Mobile Bootcamp Presentation: Mobile Application Development Platforms


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A broad presentation on the various mobile application development platforms that exist. From programming for low end devices, at the SMS and SIM card level to Smartphone platforms

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Mobile Bootcamp Presentation: Mobile Application Development Platforms

  1. 1. Mobile Application Development Platforms: The Options Wilfred M. Mworia Mobile BootCamp 2009
  2. 2. Objectives  Overview – focus on breadth understanding not depth (that’s what the labs are for )  Hopefully, help you choose which labs to take  Main focus on Smartphone dev since this is what will be taught in the labs
  3. 3. Agenda  Overview – why is mobile such a compelling platform  Categorization of mobile app dev ◦ Low-end platforms ◦ Mid-level phones platforms ◦ Smartphone platforms
  4. 4. Overview The Mobile Landscape
  5. 5.  Gartner press release (2005): ◦ Estimated there would be three billion mobile subscribers in the world by 2010, a doubling of current subscriber levels – most growth in Asia/Pacific (lower incomes, cheaper handsets) ◦ Nick Jones, Research VP and Gartner Fellow, “One of the greatest challenges CIOs will face is the proliferation of wireless devices… “ ◦ Gartner's annual survey of 1400 CIOs showed that wireless is a top three technology priority for European CIOs in 2005.
  6. 6.  Gartner (more recently, 2008) ◦ 23% of workers will use only a mobile phone in 2012, up from about 4% today. ◦ Predicts that business users with both a mobile phone and a desktop phone will make up the overwhelming majority but will decrease from more than 80% today to less than 70% in 2012. ◦ Strong trend toward corporate support of cellular services
  7. 7. Africa is not left behind  Mobile phone use in Africa is growing faster than anywhere else in the world, according to a report.  According to a survey by Vodafone: ◦ More than 85% of small businesses run by black people, surveyed in South Africa, rely solely on mobile phones for telecommunications. ◦ 62% of businesses in South Africa, and 59% in Egypt, said mobile use was linked to an increase in profits - despite higher call costs. ◦ 97% of people surveyed in Tanzania said they could access a mobile phone, while just 28% could access a land line phone. ◦ A developing country which has an average of 10 more mobile phones per 100 population between 1996 and 2003 had 0.59% higher GDP growth than an otherwise identical country.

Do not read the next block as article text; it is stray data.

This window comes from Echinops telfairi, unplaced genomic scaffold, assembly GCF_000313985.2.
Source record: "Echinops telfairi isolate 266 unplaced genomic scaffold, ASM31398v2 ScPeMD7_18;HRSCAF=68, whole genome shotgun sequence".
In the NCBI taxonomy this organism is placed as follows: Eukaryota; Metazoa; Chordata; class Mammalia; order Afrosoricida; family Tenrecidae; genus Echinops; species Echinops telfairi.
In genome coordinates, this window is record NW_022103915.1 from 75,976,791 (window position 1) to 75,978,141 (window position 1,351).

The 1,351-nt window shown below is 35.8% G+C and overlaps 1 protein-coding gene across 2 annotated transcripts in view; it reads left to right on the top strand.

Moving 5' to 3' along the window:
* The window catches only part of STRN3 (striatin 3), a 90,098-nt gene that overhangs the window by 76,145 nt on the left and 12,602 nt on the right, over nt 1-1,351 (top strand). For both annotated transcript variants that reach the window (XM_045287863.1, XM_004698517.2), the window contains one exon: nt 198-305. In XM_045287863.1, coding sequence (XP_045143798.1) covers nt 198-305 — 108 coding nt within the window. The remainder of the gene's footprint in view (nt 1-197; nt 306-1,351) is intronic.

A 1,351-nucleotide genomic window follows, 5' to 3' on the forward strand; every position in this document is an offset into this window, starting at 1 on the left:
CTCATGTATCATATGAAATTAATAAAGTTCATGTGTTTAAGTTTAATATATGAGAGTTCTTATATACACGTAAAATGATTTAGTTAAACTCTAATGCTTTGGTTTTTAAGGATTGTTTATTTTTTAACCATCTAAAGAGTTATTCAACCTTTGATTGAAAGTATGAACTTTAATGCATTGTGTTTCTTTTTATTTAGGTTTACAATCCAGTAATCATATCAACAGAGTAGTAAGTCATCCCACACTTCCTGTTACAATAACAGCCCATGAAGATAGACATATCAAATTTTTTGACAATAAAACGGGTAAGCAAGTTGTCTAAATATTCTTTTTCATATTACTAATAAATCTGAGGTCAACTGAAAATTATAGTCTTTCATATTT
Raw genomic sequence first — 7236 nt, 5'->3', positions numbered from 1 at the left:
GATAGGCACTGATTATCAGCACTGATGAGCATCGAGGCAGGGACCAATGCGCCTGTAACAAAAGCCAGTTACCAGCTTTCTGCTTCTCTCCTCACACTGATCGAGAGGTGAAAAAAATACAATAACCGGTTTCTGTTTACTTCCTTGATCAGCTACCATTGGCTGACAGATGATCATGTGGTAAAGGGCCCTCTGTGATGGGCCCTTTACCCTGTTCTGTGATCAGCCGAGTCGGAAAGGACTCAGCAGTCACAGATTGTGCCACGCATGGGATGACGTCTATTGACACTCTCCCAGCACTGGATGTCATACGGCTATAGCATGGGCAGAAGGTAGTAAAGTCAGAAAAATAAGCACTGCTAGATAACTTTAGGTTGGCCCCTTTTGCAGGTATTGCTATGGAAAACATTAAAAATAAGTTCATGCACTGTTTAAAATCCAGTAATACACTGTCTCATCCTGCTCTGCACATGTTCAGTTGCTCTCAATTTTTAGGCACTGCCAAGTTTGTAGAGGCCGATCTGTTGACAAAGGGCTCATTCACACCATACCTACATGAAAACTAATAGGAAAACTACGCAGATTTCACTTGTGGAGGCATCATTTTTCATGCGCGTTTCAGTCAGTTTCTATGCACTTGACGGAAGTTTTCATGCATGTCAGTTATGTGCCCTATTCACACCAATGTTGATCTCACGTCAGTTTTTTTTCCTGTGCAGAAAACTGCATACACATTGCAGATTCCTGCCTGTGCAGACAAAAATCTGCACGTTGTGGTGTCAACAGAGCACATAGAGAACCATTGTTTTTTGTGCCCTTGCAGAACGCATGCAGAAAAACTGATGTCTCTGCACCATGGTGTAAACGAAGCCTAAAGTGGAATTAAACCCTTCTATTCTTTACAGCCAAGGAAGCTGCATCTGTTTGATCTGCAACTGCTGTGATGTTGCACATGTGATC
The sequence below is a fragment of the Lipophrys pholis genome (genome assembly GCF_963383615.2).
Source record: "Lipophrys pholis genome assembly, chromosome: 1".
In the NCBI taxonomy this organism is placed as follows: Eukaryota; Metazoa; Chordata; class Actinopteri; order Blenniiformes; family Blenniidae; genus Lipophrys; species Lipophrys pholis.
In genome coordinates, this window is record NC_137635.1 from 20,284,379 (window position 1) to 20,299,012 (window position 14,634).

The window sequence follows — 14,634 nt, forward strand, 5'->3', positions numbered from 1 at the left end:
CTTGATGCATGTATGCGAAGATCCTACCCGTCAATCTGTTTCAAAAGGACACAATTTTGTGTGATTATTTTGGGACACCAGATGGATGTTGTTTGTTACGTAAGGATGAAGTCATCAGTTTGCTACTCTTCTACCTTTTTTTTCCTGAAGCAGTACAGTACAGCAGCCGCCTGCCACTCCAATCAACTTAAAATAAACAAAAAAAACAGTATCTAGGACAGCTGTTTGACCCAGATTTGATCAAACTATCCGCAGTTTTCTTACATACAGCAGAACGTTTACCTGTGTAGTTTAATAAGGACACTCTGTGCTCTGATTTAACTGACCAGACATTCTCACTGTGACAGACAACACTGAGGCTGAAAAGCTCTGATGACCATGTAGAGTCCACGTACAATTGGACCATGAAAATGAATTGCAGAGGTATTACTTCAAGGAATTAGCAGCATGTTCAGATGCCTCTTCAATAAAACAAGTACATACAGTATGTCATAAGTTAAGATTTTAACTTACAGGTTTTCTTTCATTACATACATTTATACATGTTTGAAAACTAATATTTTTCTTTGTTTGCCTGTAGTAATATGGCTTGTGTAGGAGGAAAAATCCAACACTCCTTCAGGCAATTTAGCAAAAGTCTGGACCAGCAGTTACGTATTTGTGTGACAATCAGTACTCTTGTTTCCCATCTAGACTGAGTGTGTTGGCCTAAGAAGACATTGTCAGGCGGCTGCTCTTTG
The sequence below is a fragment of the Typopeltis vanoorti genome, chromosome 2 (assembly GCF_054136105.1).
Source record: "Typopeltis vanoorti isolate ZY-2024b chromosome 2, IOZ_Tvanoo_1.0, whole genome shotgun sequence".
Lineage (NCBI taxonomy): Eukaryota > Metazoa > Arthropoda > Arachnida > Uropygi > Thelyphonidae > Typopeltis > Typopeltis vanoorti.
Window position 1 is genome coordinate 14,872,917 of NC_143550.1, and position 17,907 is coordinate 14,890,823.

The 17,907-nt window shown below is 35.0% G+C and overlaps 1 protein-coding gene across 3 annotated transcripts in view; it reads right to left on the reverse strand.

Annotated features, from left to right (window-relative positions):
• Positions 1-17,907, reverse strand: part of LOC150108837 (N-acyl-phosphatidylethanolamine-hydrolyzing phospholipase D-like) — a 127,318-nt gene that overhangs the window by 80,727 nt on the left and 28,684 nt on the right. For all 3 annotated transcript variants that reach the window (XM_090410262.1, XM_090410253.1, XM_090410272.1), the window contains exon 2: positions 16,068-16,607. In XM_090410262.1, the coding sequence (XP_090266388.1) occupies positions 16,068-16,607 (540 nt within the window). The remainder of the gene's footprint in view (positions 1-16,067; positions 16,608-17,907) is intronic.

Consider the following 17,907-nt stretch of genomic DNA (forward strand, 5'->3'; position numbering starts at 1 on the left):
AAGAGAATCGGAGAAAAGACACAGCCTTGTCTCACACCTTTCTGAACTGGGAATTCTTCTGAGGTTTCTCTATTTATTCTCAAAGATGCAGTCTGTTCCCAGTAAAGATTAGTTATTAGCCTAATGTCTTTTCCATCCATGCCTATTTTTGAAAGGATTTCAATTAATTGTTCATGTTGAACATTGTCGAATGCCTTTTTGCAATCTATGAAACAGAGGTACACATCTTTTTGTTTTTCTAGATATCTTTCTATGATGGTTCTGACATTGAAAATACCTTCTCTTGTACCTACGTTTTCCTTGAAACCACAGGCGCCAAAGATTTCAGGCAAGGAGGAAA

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  9. 9. Mobile Applications Development The Platforms
  10. 10. Categorization  Categorization of mobile app dev ◦ Low-end platforms  SMS  USSD  JavaCard & SIM Application Toolkit ◦ Mid-level phones platforms  Java ME ◦ Smartphone platforms  iPhone  Android  Symbian  Windows Mobile  Blackberry  Palm WebOS
  11. 11. Characteristics Low-end Mid-level Smartphone Form factor Small screen, Larger screen, Larger screen; black/white or colored; more on QWERTY keyboard, greenish screen, little board memory + touch or both; huge memory expansion; memory + expansion; great screen; Web browser None WAP browser Advanced browser (WebKit, IE, OperaMini) Native 3rd party apps Not really Java runtime; J2ME Full SDK, great dev tools, native apps run by the OS OS capabilities Very basic, Mid-way Advanced OS; multi- programming etc iPhone OS, WebOS, Android, WM; Example handsets Nokia 1100 iPhone, Android based (G1 etc), Windows Mobile based (Samsung Omnia, HTC), Symbian based (Nokia N-series);
  12. 12. Low-end devices Nokia 1100
  13. 13. Low-end device platforms  Options: 2. SMS based apps 3. USSD 4. SIM Application Toolkit  Pros: ◦ Ubiquitous (a beautiful property) ◦ Not so complex ◦ If you are a dev, no worries about interface design; but you must consider interaction design  Cons ◦ Very limited ◦ Possible dependency on a mobile service provider